Are You Really “Called” to Ministry?

The term “called to ministry” has taken on a glorification persona in the modern age. This seems to contradict those in the Bible who were “called” by God; i.e. Moses, Abraham, Noah, the Prophets, etc. It is a difficult and humbling thing to criticize ministry leadership and often terrible blowback is heaped upon those who do. I think this is unfortunate, afterall if the person(s) in question are rightious, criticism should only shine the light upon the truth inherent in his/her ministry. 

I have come to the conclusion that a large portion of those people who claim to be “called” to the ministry do so out of personal choice, not an actual call by God. This brings the term vocational holiness into purview.Vocational holiness can be defined as “following a spiritual quest in contrast to running a religious business.”[1] In this term, we are all called to some form of vocational holiness because we are all called to God, therefore living a life unto the father would be fulfilling some form of vocational holiness.

I do not mean to be skeptical, but I think the field of ministry as a career is oversaturated and festooned with charlatans. This is evident in the answer to the very question that is given; when asked what your ministry is, the typical person will start the answer with “I” or implant some form of “I” in there. If God is the one calling us, He is the one calling the shots and our stake is irrelevant to His divine sovereign will. The nature of ministry as a career or vocation is interlinked and interchangeable; there is no difference anymore: “The antithesis of career idolatry—which is an inappropriate exercise of power and a self-centered attempt to attract constituents—vocational holiness is a Jesus-centered, Jesus-filled calling for ones who will lead like Jesus.”[2] But Jesus-centered ministry is dying out and man-centered calling has transplanted itself in mainstay theology and ministry.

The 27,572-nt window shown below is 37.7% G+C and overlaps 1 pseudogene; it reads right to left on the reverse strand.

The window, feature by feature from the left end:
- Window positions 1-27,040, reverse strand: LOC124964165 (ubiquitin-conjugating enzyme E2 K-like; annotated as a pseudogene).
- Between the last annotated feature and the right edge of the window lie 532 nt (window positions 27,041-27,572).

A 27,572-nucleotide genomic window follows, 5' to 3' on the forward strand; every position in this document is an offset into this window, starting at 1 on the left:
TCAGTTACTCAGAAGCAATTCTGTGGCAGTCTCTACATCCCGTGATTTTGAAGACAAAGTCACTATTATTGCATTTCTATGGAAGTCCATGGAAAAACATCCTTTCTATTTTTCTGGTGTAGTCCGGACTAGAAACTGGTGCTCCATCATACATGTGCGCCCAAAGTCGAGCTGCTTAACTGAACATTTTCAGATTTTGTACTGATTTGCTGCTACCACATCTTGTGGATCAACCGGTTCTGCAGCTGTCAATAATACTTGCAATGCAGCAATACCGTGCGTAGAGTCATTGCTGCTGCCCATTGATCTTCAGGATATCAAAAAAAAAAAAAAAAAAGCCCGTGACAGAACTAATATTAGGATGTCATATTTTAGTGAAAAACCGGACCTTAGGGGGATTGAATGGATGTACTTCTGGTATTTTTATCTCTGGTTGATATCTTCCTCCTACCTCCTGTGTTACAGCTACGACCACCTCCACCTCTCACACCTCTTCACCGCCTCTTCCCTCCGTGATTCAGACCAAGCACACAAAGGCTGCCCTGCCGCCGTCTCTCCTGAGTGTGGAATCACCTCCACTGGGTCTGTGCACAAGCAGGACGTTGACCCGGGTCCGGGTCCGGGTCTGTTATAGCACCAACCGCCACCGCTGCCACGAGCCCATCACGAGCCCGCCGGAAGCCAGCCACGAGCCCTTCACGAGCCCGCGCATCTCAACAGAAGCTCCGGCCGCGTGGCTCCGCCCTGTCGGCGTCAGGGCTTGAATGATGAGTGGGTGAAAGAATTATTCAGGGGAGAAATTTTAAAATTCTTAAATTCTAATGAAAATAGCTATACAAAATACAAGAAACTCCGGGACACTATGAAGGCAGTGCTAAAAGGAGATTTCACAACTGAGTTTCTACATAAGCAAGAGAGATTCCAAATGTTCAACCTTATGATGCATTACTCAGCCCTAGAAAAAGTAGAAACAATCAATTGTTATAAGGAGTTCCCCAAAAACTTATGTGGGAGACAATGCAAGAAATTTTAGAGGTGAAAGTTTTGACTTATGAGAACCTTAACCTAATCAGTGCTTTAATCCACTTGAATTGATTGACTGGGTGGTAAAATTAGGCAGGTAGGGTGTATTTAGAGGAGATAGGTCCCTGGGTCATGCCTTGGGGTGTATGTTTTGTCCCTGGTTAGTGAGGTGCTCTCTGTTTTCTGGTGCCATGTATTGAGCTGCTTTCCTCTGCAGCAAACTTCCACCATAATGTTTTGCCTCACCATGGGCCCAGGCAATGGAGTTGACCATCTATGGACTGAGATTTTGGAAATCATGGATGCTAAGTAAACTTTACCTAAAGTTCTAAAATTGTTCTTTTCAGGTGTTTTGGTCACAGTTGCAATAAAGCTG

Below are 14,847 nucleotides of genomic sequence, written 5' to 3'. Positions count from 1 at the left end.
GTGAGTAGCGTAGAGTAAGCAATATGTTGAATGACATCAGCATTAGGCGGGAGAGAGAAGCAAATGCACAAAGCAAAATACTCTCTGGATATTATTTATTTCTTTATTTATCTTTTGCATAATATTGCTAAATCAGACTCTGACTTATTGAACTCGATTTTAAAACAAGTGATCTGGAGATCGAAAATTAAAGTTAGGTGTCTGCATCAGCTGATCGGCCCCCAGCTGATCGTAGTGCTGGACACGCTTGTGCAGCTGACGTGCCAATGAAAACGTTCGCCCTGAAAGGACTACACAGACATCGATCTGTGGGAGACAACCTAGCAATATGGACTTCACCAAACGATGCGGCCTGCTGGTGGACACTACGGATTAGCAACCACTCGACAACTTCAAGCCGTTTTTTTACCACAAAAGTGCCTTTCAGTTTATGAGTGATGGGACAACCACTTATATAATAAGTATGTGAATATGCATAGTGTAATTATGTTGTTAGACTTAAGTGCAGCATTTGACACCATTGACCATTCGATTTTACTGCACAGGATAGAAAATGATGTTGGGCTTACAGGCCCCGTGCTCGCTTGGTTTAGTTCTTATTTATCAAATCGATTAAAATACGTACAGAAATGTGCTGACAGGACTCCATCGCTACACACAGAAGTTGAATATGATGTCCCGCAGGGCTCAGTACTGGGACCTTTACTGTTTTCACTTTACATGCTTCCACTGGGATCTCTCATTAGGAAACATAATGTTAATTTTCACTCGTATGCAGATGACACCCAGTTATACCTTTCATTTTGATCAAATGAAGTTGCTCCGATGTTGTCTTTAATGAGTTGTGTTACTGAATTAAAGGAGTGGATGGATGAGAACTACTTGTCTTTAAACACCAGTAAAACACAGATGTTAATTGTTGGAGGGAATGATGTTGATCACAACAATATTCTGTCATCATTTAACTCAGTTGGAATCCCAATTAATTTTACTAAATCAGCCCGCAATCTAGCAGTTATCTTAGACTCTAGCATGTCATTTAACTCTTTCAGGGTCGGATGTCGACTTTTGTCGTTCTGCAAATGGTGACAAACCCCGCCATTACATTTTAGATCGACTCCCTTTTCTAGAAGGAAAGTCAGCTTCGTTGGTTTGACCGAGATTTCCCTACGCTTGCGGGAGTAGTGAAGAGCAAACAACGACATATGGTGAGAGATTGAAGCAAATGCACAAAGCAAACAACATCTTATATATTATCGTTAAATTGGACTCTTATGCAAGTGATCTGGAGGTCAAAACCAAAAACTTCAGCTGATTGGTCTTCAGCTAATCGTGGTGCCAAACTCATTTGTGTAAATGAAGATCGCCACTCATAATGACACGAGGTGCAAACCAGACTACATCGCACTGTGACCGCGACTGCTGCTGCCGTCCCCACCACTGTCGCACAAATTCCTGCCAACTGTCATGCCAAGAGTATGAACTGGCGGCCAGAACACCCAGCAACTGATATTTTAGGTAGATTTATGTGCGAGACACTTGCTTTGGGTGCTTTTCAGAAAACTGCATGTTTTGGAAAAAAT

This is where I have strangely seen my pull into ministry, not as shephard but as the overseer. I consider myself an ombudsman in the religious field of puppetry, tomfoolery, and charlatanism. The watchdog on religion has been regaled to atheists and agnostics who have a subjective viewpoint. They want to see leadership in the Christian community fail. They want to see Church leadership fall outside of the boundaries set up by the Bible. Where are the watchdogs of the Christian faith who want to see the Church rise, reclaim its integrity, and lead humanity to a better place? They are non-existent, with the exception of a small few (hattip to Justin Peter’s Ministry). 

The role of the ministry leader is that of example, sacrifice, and service. Those seeking leadership tend to give little credence to this. “Building a ministry based on integrity requires that a minister’s sense of calling and the concept of service be biblical, ethical, and Christlike.[3]” Christ told us to take up our cross daily and follow him. Now, when does this include house parsonages, fancy cars, and huge brick and mortar facilities? This goes to my original argument that more people seem to be called to the ministry than should be. With the tax incentives and perks, a vocation in the ministry can be rather benefitial, if not lavish.